In this episode of Smart Health, we hear from patients who are struggling to get hold of the new medicines they desperately need and ask what the EU is doing to address disparities in access and availability across Member States
41-year-old IT engineer and amateur cyclist Kuba Molka lives in Poland. Health problems he suffered during his late teens have left him with painful memories.
“My symptoms were diarrhoea, and blood in the stools and so on; frequent diarrhoea that is,” he told Smart Health.
“All the doctors said that it was due to stress before my A-levels. But when I was done with my A-levels and entrance exams to university, it still persisted. So that is when I seriously started looking for help.”
Kuba was diagnosed with ulcerative colitis, a chronic inflammatory bowel disease. Successive treatments proved less and less effective and left him increasingly prone to side effects.
Both in Poland and in the European Union, a particular injectable medicine that can help treat his condition is available. But for months, Kuba could not get it.
The only way he was finally able to access the drug was by volunteering for an ongoing research programme.
“The first thing I did was ask my doctor if there were other ways to pursue to get the medicine that I need. And then he came up with the idea to take part in a research [programme]. I’m slowly starting to see that there is improvement in my condition.” Buy weed online Europe, Buy legal cannabis in Europe
Waiting times to access some of these new medicines can be unbearably long, and there are significant disparities among EU countries when it comes to this
Like Kuba, thousands of other Poles and European patients are finding it hard to get their hands on the latest and most effective medicines they need.
Waiting times to access some of these new medicines can be unbearably long, and there are significant disparities among EU countries when it comes to this.
Between 2017 and 2022, the EU average waiting time for access to approved medicines was 511 days. In Germany, the waiting time is much shorter, with an average of just 133 days. In Poland, however, patients had to wait an average of 844 days to receive their medicines, according to a recent EFPIA WAIT Indicator Survey.
In the meantime, doctors are often left with fewer options, and the consequences for patients can be dire.
“We have patients that lose response from the older medications, and if we don’t have the drug programme and other substances, we have nothing to offer these patients,” explained Ariel Liebert, who is a gastroenterologist and clinical pharmacologist at Bydgoszcz University Hospital.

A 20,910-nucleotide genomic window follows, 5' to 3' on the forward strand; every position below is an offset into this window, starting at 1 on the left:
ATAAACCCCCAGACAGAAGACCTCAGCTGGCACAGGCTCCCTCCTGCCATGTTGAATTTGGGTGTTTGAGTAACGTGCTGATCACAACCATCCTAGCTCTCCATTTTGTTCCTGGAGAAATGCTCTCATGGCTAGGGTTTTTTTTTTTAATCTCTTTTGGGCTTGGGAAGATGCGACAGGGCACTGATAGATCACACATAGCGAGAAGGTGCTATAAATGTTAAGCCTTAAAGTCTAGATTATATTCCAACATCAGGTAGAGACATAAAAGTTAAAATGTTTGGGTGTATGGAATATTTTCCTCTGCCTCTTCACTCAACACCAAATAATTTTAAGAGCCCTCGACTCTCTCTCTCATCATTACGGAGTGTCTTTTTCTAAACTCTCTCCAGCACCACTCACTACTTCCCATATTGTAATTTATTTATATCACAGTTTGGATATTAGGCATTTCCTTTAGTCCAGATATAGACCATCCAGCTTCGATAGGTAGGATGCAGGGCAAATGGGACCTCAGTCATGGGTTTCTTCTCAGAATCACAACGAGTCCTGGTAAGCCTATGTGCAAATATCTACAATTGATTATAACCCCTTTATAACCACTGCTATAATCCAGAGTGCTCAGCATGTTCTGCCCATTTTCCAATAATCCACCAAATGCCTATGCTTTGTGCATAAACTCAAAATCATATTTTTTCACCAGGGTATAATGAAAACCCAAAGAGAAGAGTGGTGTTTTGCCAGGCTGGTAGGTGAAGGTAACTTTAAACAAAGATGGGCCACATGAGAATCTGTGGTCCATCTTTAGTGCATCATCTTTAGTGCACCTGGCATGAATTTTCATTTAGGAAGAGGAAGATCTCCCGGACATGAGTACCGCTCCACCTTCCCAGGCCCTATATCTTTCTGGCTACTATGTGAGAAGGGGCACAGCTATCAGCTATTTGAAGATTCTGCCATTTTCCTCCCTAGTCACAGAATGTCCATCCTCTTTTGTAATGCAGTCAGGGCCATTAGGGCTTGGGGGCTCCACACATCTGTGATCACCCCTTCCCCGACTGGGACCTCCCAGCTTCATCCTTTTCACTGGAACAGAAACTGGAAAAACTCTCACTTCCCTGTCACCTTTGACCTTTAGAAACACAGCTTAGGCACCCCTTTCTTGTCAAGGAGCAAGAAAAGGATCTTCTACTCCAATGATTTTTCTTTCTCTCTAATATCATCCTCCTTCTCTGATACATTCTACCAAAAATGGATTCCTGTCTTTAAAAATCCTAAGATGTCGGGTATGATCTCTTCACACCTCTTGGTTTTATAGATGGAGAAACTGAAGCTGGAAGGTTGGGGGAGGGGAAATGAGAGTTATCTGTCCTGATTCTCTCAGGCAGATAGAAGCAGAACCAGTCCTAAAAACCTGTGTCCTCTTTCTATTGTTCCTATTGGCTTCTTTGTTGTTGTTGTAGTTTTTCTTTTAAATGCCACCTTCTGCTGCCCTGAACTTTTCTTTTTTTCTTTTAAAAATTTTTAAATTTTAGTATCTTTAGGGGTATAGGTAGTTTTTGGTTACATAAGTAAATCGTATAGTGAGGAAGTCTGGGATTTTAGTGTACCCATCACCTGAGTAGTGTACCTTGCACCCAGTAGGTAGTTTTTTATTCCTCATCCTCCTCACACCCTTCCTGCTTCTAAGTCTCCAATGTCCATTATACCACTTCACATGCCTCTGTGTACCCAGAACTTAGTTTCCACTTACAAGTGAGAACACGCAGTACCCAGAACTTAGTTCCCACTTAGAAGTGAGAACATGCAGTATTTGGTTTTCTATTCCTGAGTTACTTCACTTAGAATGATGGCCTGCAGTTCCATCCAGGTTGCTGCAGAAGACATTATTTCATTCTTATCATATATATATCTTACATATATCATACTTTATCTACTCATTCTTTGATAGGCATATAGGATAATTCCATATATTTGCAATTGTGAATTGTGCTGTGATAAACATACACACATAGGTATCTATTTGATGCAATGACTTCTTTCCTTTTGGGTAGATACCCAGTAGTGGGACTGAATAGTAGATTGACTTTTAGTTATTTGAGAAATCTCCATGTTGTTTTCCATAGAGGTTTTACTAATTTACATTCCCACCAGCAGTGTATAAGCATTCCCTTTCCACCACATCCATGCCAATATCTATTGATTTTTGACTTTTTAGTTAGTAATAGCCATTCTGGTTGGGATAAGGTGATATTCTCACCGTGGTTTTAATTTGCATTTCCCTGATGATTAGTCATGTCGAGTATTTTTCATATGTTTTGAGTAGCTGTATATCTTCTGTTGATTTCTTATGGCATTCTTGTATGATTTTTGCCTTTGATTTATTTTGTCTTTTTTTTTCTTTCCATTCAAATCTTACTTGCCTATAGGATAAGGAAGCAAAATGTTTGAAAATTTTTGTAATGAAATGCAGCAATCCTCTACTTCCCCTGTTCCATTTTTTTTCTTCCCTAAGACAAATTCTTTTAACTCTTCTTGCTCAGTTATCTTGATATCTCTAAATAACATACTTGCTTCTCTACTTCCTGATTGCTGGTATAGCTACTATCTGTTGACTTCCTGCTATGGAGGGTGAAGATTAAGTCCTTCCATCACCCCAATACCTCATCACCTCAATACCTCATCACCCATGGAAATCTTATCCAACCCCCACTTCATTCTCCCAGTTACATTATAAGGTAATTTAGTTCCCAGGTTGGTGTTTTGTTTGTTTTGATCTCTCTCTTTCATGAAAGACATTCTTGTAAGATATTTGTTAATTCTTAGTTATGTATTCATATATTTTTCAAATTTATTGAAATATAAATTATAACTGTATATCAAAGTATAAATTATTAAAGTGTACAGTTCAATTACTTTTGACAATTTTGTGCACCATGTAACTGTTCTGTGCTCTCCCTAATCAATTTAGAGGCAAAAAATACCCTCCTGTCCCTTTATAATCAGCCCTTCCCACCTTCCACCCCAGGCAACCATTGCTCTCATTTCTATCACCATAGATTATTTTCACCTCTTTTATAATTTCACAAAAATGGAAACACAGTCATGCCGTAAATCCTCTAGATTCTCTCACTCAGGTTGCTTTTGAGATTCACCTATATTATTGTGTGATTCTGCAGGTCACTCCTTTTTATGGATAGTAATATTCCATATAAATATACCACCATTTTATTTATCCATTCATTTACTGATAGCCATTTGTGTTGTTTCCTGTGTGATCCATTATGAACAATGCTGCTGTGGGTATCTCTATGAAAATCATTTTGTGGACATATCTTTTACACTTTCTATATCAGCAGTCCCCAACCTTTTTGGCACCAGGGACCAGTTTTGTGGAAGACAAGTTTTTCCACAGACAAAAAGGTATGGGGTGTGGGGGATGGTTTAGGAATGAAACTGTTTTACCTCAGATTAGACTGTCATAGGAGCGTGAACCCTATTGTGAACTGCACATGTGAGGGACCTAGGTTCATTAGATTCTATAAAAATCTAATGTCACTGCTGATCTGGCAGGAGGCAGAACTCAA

“Sometimes the patients found clinical trials, and they try in this way (to get medication). So if we were able to treat them faster, it would be better for the patients, of course,” he added. Buy Cannabis Online Poland, Buy Weed Online Poland.
A recent study identified 10 factors that could explain why medicines and treatments available in some EU Member States are sometimes out of reach for others.
he European Commissioner for Health, Stella Kyriakides, says that some of those factors can be addressed at the European level, as stated by the recent European Commission pharmaceutical reform proposal.
“We need to provide strong incentives to the companies so that they release new medicines to all Member States at the same time,” she told Smart Health.
“We are also, in the reform, improving the authorisation process. For example, you will be able to authorise through the European Medicines Agency medicines much earlier. Today you need about 400 days to authorise a new medicine. With the new procedures we are putting into place, it will be 180 days. This means that they will reach the shelves of the pharmacies much quicker.”
Pharmaceutical companies say they are ready to discuss breakthroughs, and some commitments are already on the table.
“For us, that our products reach the patients is the objective. And that they reach as many patients as possible, as widely as possible,” revealed Nathalie Moll, Director General of the European Federation of Pharmaceutical Industries and Associations (EFPIA).
“The differences in access and availability are multifactorial. There is not an easy fix. What we did as an industry, is to address the ones that are our responsibility by making a commitment to find a price in every single Member State within two years of when the products are approved.”
“The other part that we also developed as a proposal was to have a price framework so that countries are able to purchase products based on their buying power. Because different countries have different buying powers,” Nathalie added.
Whatever the solutions might be, time is running out for certain patients. By volunteering in a research program, Kuba has been able to gain access to an efficient treatment for two years. But what happens next remains uncertain.
“I will be worrying when the time comes. That is my motto, basically. But hopefully yes: this is like two years ahead, so I think that some things may change for the better,” Kuba concluded. Buy Weed Online Germany